June 1, 2023
from Bill Hudson, head of school
As the 2022-2023 school year draws to a close, we find ourselves in that liminal moment where memory and hope intersect. American folk artist, Grandma Moses, called this intersection a “strange thing.” Memory and hope are two perspectives that both exist and are available in the present moment. Memory allows us to look back to recall the events, experiences, and emotions in the past. Hope is directed toward the future with an enthusiastic anticipation of what is to come. While memory is grounded in the present and the past, hope reaches beyond the present and propels us toward the future.
Over the last nine months, we celebrated the loss of teeth; uniforms that fit so well in September that now rise above the ankle; students who stumbled and stammered in front of a crowd now speaking confidently; the screech of a violin bow that now sings beautifully; and seniors who recall the pain and trauma of adolescence in their senior speeches that have been transcended by a newfound sense of self and resiliency. I could go on and on.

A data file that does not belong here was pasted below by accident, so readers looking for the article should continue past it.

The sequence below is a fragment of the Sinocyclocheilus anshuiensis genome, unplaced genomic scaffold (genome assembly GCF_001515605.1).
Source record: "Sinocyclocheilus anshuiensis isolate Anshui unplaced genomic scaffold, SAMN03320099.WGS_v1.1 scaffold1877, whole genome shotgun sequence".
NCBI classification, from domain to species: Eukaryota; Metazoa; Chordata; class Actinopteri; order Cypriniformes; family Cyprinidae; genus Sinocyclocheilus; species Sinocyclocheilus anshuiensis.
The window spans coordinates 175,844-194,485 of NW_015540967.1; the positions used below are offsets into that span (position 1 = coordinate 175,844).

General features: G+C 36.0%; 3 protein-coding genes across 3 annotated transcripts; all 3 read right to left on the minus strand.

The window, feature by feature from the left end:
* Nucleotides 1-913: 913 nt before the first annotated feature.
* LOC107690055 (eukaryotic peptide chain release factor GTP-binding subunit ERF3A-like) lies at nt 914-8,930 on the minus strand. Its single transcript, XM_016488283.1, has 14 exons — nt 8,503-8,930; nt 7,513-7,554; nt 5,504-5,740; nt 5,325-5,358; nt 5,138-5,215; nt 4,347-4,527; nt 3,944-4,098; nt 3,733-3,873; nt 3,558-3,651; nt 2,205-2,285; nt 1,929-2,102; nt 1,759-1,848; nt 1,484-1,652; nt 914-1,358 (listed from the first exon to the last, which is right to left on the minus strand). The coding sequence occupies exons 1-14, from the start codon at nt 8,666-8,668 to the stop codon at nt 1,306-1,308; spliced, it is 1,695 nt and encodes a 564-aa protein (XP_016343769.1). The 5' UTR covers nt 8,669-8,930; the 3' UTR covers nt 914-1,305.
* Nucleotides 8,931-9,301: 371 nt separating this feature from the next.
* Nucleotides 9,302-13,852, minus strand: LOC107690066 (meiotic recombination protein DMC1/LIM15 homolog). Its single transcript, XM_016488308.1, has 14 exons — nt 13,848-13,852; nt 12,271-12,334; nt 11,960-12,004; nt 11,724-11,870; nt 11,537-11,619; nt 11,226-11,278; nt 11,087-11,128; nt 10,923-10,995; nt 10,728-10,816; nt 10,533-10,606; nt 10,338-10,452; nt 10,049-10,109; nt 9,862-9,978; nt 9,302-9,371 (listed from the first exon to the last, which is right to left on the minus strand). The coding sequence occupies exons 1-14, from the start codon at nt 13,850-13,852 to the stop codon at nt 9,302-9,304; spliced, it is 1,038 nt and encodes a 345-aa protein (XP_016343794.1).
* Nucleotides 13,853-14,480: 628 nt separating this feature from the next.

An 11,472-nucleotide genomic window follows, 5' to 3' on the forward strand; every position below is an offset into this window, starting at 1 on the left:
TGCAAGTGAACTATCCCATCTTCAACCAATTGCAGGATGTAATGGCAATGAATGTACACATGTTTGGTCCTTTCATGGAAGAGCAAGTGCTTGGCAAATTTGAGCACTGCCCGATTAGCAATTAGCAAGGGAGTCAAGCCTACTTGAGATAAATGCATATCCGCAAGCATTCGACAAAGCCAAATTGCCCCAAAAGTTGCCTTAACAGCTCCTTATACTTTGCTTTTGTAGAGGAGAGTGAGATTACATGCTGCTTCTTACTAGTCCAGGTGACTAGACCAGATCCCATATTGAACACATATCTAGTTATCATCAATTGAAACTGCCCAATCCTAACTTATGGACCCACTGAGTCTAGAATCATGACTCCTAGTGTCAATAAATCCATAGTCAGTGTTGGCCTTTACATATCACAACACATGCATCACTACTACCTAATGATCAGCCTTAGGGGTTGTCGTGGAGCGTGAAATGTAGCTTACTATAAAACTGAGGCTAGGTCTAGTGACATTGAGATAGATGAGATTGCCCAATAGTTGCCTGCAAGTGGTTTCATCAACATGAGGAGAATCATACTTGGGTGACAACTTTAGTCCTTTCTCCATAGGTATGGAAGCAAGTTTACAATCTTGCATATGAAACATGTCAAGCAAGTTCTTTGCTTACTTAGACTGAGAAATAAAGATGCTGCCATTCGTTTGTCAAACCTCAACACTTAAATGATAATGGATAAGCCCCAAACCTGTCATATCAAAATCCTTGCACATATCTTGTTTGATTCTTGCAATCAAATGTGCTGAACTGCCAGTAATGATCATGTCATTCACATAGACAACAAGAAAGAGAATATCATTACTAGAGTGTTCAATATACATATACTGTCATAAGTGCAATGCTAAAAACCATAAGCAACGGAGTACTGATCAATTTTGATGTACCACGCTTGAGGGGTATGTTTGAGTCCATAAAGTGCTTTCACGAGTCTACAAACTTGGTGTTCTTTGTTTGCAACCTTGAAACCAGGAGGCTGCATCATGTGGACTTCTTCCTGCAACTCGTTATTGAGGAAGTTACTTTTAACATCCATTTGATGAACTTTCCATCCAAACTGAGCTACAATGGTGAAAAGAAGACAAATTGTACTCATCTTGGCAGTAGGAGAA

Those of us who work in schools forever live in a liminal moment that not only speaks of the growth and development of our students but also of ourselves. Middle School English teacher Maddy Wolfe captures this so beautifully in an article recently published by the National Association of Independent Schools on their Independent Ideas blog. She writes, “When adults share which teachers impacted their lives, we don’t stop and think about it the other way around, too. Students leave marks on teachers’ lives, as well. In many ways, this student embodied the reason why I became an educator: to watch a student’s growth over the course of nine months, when the only thing you can do is marvel at what young adolescents are capable of.” Read More